On Monday, Trump won Senate confirmation for a hard-charging anti-bureaucrat, Neomi Rao, to lead the administration's battle against federal red tape.

Economic revival hinges on winning this battle. Federal regulations drag down growth by an estimated 0.8 percent a year, according to the American Enterprise Institute. With growth averaging only a puny 1.5 percent a year during Obama's tenure, who can afford such a huge bite out of the economy?

And there's more than dollars and cents at stake. Deregulation will protect our democracy. Right now, unelected bureaucrats try to call the shots, no matter who is president. Like Sally Yates, the Justice Department lifer whom Trump fired for refusing to enforce his travel ban. Federal office buildings are filled with Sally Yates wannabes, particularly in the State Department and the Environmental Protection Agency.

Trump's biggest challenge is defanging the bureaucrats in every agency who are determined to thwart his America First, free-market agenda. A staggering 95 percent of campaign donations from employees at 14 federal agencies went to Hillary Clinton last fall. And since Trump's inauguration, it's common for midlevel bureaucrats to talk of refusing to implement Trump administration policies. They glorify it as "civil disobedience." But who elected them? It's really insubordination.

Good luck firing these most of these insubordinates, or any federal employee for that matter. Last month, the president signed a bill making modest improvements in employee accountability in just one department, the VA. That's the most that could be passed while the Democratic Party has the votes in the U.S. Senate to block real civil service reform. Public sector unions fill the party's coffers and man the phone banks for Democratic candidates.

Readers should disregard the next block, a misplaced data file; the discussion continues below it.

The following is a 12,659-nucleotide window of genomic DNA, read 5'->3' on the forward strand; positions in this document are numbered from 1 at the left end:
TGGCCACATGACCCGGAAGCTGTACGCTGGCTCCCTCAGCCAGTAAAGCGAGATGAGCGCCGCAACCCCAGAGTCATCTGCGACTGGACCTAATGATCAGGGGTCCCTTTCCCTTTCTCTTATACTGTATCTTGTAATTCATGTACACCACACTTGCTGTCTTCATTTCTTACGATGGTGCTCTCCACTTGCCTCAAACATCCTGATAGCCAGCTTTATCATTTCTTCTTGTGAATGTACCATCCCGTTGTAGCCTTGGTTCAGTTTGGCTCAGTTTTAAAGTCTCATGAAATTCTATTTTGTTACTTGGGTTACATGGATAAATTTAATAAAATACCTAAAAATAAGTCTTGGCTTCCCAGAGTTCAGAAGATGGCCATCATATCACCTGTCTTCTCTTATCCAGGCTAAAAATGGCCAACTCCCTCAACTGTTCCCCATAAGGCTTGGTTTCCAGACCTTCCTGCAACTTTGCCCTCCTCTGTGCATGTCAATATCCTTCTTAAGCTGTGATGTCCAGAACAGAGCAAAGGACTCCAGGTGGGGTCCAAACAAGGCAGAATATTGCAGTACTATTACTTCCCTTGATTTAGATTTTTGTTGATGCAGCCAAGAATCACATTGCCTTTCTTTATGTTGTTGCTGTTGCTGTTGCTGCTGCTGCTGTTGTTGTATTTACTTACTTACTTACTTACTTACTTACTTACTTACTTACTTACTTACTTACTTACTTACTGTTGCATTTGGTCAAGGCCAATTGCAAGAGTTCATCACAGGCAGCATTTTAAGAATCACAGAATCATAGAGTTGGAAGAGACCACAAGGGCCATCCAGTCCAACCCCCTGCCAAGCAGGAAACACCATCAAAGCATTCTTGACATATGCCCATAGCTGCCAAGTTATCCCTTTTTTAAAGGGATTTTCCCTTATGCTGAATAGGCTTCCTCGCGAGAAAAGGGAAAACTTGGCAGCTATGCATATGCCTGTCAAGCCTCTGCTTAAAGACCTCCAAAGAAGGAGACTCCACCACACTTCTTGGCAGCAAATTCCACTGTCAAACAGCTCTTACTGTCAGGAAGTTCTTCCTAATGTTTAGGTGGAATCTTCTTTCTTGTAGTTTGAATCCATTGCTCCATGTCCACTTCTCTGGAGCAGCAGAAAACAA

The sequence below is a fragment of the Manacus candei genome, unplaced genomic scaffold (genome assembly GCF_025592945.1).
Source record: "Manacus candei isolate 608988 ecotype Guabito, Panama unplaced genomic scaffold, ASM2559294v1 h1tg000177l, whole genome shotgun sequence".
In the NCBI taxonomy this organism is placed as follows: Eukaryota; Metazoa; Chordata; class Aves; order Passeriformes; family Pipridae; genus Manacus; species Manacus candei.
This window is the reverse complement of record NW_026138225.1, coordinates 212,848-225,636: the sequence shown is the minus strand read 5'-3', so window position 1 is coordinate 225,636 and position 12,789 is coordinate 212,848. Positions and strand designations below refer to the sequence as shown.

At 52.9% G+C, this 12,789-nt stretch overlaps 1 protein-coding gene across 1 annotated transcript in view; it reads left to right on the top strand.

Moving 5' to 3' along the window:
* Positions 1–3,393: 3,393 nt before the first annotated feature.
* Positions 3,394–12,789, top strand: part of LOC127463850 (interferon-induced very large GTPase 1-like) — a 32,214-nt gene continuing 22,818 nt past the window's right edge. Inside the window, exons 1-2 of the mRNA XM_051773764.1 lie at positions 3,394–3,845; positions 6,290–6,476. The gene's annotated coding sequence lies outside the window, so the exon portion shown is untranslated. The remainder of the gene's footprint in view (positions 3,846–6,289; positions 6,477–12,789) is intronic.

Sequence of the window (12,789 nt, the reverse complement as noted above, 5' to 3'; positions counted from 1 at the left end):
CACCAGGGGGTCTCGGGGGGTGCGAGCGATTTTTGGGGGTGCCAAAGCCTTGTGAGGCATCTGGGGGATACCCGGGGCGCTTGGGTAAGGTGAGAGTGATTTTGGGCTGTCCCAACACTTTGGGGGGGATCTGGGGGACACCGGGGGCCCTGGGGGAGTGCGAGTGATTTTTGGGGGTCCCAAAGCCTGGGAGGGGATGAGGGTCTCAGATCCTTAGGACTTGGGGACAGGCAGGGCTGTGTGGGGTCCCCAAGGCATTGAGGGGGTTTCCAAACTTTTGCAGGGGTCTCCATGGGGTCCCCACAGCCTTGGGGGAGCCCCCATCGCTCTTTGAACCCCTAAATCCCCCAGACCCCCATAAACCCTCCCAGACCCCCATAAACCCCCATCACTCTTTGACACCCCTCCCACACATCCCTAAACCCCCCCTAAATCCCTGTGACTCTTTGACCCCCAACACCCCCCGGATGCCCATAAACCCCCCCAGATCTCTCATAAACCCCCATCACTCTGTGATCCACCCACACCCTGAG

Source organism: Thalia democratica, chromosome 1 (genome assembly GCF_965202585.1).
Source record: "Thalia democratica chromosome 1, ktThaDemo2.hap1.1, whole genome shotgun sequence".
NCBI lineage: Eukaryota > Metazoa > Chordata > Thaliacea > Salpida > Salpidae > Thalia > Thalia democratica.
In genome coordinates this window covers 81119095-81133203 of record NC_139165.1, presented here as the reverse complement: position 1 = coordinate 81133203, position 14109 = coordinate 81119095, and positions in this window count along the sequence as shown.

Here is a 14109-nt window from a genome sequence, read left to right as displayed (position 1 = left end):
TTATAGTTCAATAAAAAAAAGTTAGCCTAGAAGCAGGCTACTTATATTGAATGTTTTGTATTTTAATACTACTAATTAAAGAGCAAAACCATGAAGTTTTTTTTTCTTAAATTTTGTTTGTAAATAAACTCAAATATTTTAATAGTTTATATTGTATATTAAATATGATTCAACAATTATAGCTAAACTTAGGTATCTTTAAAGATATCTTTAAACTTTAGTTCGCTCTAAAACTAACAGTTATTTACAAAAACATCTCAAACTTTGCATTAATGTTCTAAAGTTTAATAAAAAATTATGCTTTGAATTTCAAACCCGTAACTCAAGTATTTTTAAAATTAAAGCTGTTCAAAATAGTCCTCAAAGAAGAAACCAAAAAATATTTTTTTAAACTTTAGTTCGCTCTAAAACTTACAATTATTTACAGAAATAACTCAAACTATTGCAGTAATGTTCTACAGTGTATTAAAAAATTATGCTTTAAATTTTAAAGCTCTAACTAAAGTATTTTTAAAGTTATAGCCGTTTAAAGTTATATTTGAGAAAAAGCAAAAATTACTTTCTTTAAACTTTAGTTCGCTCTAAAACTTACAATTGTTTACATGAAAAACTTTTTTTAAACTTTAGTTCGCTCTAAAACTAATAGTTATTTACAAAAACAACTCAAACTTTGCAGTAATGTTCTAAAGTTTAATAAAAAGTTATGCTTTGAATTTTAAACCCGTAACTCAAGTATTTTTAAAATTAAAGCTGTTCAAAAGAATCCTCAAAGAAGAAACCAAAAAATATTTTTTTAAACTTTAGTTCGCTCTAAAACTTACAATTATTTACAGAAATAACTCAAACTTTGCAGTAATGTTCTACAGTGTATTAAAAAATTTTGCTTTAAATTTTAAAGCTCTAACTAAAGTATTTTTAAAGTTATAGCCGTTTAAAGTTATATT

Even when faced with dead vets, Democratic lawmakers blocked real reform of the warped system that keeps bad VA employees on the job. If Trump can't reform the civil service, the best alternative is to curb the power these "servants" hold over our lives. And that's just what President Trump is doing.

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Betsy McCaughey is a senior fellow at the London Center for Policy Research and a former lieutenant governor of New York State.
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Question of the Week   
Thanksgiving was established as an annual event by presidential proclamation in which of the following years?
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Quote of the Day   
 
Thanksgiving has always been a special holiday, an opportunity for family reunions, bountiful feasts, marathon football games and the traditional kickoff of the Holiday Season. We travel home by car, train, plane and bus to come together with loved ones. As Americans gather with friends and family this week, let us not forget those brave men and women who put themselves in harms' way to protect our…[more]
 
 
—The Center for Individual Freedom
— The Center for Individual Freedom
 
Liberty Poll   

For Thanksgiving Dinner, how many recipes used by your family have been passed down through at least two generations?